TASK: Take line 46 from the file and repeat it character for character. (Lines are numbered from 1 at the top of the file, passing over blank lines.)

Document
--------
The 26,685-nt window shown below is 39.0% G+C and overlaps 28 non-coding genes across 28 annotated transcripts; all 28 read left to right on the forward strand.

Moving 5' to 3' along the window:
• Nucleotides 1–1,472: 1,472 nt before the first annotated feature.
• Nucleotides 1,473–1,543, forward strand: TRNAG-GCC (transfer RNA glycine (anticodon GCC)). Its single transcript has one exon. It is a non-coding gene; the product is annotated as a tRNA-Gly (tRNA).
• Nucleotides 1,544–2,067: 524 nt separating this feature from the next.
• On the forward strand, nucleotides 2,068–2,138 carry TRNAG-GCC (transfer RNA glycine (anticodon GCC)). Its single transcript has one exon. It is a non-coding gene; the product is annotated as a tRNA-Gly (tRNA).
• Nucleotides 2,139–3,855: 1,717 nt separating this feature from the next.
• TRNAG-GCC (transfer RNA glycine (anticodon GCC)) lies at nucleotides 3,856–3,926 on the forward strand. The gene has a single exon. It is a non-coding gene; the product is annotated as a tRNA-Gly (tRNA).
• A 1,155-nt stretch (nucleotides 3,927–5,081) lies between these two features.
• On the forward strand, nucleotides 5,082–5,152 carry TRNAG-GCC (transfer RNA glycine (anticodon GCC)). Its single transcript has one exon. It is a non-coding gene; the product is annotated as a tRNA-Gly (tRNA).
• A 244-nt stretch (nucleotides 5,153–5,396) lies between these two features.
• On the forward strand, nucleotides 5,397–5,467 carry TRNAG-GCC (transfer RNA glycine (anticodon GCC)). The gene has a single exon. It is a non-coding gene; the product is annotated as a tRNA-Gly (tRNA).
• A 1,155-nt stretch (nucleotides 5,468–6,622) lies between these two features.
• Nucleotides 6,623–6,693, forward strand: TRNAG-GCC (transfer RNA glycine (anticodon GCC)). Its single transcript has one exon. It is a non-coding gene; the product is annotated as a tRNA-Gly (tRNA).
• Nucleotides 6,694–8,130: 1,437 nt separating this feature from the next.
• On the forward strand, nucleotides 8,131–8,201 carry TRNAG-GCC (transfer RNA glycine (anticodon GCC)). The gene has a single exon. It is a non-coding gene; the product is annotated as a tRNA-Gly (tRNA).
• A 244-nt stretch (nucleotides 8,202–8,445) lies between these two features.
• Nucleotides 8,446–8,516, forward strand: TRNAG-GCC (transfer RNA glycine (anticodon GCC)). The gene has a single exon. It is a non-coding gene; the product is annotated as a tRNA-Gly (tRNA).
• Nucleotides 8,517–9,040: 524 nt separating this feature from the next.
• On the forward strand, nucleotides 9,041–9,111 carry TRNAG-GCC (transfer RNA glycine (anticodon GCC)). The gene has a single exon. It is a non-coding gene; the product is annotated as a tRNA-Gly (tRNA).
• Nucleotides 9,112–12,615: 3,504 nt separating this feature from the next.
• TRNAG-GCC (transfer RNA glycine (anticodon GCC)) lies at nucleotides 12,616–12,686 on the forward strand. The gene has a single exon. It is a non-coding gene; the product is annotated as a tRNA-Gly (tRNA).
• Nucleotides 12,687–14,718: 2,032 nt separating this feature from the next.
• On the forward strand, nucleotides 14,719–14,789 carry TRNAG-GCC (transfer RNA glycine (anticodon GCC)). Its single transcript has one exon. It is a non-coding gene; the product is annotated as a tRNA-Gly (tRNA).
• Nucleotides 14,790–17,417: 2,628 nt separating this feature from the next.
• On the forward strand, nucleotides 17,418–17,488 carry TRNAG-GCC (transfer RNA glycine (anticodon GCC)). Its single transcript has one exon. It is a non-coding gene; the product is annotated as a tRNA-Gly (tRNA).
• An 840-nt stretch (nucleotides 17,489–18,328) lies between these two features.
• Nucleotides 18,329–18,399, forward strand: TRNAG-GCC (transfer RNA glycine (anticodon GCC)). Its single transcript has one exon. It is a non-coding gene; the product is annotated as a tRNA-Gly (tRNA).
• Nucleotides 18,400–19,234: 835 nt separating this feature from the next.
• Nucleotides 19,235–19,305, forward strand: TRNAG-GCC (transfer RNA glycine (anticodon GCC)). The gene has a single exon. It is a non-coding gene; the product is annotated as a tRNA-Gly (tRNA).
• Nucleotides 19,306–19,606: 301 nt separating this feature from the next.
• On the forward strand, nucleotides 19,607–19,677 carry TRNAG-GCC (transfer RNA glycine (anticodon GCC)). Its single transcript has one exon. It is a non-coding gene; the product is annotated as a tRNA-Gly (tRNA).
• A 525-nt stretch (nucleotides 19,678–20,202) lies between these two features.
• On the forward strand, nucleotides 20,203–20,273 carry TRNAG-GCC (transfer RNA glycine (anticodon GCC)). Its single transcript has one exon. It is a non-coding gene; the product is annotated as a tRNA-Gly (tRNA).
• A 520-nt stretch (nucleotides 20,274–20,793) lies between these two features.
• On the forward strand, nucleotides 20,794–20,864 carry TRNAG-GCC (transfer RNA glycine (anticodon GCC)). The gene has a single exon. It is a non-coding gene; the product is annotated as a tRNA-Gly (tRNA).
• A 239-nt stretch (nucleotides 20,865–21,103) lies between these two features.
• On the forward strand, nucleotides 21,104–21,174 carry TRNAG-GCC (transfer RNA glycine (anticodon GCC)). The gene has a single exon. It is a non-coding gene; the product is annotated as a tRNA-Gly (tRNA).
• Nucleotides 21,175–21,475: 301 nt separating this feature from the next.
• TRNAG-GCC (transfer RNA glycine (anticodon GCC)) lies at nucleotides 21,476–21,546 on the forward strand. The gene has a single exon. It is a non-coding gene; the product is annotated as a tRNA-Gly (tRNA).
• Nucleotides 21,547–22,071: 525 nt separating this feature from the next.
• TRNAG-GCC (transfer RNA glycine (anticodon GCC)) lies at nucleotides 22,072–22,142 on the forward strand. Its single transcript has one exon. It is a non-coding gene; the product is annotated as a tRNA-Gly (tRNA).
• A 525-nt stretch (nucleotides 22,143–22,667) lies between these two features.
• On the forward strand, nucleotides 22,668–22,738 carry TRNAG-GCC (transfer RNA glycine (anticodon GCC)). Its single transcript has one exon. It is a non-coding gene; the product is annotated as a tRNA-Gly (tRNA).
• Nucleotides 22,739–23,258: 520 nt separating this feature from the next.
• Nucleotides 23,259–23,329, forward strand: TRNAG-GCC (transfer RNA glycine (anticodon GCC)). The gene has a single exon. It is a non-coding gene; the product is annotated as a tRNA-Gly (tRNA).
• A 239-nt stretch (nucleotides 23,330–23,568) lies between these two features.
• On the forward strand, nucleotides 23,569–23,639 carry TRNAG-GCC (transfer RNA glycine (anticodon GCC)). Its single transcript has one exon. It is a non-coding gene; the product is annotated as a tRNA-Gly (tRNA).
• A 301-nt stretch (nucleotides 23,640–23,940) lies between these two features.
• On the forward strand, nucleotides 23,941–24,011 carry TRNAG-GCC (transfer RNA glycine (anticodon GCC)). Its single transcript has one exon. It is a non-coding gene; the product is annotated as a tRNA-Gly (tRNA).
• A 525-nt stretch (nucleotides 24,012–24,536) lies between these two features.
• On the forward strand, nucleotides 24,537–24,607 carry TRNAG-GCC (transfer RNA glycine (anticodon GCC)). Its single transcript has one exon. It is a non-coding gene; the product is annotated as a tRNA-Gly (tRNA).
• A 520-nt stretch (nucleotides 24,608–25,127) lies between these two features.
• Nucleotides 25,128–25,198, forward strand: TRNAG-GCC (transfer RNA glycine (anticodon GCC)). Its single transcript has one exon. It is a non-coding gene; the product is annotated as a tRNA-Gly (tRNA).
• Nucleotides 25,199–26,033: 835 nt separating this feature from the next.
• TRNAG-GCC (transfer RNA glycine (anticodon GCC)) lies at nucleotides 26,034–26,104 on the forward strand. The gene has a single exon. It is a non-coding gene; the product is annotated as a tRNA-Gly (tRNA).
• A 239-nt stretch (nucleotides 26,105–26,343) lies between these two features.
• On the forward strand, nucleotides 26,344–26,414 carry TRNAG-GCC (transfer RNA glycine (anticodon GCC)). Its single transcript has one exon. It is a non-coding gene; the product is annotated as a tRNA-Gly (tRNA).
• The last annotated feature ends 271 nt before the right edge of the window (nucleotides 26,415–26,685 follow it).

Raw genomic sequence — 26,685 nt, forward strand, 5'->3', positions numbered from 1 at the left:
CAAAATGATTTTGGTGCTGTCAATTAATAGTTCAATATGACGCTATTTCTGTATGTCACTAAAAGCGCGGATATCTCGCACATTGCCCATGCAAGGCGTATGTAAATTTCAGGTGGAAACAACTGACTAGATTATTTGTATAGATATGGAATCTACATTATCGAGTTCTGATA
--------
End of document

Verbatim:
• Nucleotides 23,259–23,329, forward strand: TRNAG-GCC (transfer RNA glycine (anticodon GCC)). The gene has a single exon. It is a non-coding gene; the product is annotated as a tRNA-Gly (tRNA).